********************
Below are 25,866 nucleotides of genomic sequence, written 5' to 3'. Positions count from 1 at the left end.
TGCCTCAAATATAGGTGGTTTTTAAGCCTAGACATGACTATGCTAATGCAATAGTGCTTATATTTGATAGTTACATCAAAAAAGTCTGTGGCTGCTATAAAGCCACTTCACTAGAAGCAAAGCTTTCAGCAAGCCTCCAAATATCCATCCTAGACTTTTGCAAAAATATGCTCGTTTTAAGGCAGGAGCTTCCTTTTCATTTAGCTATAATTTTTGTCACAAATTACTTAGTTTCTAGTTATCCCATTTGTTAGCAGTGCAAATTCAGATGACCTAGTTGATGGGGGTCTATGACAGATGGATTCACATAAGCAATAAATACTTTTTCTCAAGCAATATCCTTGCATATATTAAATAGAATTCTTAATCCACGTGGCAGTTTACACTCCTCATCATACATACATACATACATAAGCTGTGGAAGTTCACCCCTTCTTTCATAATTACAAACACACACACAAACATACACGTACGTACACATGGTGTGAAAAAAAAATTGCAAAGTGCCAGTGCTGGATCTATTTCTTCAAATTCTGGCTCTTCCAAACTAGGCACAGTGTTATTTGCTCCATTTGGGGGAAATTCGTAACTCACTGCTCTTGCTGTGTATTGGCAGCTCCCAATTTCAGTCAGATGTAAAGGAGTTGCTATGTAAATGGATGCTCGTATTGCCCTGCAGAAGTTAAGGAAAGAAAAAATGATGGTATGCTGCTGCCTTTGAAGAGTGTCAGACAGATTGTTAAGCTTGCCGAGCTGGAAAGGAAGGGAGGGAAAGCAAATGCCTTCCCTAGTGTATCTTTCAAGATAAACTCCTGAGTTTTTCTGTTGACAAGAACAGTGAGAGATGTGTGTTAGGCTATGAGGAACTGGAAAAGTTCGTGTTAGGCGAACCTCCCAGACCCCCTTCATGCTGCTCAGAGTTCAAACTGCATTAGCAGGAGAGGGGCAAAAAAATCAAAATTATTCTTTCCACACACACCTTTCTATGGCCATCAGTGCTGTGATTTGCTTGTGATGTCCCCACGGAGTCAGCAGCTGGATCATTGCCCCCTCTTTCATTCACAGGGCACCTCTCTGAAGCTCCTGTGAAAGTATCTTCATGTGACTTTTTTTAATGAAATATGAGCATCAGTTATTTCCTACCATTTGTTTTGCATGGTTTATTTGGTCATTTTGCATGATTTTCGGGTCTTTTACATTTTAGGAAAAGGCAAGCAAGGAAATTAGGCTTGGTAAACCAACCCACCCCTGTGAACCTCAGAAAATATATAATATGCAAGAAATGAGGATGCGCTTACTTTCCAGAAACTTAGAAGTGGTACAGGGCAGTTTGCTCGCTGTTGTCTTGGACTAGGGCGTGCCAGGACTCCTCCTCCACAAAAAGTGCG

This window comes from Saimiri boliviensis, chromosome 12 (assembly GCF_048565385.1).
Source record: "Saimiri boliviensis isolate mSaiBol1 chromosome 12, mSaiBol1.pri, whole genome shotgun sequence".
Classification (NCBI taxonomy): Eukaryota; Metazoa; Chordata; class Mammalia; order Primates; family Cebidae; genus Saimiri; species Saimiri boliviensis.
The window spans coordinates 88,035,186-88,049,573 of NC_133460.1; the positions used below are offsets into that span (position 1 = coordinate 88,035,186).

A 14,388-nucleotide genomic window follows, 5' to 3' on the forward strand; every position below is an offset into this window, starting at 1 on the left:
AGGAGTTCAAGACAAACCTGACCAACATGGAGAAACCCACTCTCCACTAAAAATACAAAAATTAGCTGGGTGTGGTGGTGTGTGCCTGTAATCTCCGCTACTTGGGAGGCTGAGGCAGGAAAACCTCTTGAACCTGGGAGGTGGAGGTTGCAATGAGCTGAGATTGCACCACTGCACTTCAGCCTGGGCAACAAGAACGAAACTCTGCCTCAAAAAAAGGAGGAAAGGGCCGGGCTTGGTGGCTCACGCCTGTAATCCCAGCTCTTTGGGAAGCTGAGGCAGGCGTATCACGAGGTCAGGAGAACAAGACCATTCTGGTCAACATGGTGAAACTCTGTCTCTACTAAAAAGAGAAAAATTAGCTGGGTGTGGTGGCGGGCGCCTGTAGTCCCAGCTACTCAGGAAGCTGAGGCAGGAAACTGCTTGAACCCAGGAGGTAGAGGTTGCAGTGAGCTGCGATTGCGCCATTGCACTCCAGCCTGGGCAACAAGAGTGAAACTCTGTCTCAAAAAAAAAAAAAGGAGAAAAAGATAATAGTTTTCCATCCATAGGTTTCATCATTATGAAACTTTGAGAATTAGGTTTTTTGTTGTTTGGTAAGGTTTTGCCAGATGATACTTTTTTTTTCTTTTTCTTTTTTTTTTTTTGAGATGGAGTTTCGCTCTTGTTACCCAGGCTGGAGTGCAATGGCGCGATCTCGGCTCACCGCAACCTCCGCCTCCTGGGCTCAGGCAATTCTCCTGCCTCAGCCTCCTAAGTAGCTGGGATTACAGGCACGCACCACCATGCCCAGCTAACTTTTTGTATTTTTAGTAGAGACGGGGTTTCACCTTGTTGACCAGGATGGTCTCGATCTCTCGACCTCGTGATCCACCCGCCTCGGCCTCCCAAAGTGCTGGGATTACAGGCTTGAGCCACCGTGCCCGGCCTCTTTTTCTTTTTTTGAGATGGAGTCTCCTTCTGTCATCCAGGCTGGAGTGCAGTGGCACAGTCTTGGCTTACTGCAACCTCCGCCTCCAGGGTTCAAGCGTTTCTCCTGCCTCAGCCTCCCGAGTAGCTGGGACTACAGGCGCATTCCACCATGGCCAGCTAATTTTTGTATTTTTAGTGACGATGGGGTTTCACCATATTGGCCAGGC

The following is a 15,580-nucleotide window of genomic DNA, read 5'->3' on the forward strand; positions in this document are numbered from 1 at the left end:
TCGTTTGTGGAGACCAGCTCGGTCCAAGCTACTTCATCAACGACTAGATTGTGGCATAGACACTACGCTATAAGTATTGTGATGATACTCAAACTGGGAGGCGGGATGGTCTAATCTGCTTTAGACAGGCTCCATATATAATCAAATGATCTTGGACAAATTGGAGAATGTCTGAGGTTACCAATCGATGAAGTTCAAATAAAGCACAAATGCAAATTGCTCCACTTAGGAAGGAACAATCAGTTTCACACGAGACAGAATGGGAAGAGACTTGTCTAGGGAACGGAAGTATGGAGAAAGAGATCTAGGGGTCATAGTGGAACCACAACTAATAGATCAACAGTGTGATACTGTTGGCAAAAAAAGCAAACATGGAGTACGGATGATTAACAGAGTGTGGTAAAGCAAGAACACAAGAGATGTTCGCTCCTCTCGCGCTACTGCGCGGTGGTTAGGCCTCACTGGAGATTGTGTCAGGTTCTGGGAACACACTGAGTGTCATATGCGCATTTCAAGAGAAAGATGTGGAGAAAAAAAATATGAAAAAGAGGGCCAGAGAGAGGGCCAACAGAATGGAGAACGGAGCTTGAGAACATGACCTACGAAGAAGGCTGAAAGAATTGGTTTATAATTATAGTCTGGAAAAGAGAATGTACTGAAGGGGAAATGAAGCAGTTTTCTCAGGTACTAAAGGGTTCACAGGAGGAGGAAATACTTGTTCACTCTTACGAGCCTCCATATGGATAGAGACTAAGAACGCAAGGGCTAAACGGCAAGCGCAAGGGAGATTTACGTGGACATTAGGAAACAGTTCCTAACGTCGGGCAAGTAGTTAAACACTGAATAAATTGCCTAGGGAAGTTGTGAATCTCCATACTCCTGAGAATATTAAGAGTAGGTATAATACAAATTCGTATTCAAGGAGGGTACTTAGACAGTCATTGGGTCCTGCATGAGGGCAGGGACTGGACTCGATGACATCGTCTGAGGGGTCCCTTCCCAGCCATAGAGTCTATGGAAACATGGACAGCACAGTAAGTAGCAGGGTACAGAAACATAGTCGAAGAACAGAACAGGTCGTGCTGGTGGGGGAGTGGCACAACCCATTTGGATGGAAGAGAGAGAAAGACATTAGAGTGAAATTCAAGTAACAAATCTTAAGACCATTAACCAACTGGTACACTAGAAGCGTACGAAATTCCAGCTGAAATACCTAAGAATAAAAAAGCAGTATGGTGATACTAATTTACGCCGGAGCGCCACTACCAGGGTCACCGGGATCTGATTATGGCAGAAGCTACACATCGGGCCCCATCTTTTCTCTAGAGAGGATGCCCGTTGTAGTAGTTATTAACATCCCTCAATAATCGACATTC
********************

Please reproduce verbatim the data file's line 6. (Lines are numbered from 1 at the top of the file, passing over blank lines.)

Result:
The window spans coordinates 88,035,186-88,049,573 of NC_133460.1; the positions used below are offsets into that span (position 1 = coordinate 88,035,186).